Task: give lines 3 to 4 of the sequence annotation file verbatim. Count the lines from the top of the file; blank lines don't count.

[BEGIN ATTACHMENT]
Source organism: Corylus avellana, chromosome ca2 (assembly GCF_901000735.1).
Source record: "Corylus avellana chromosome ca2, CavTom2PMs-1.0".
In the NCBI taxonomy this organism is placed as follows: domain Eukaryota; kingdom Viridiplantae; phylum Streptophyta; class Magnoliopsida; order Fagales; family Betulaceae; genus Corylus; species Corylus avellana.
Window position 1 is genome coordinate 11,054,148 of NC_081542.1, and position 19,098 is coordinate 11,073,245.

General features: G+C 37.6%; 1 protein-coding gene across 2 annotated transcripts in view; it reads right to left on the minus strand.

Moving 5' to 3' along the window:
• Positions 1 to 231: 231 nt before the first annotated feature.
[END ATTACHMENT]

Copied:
In the NCBI taxonomy this organism is placed as follows: domain Eukaryota; kingdom Viridiplantae; phylum Streptophyta; class Magnoliopsida; order Fagales; family Betulaceae; genus Corylus; species Corylus avellana.
Window position 1 is genome coordinate 11,054,148 of NC_081542.1, and position 19,098 is coordinate 11,073,245.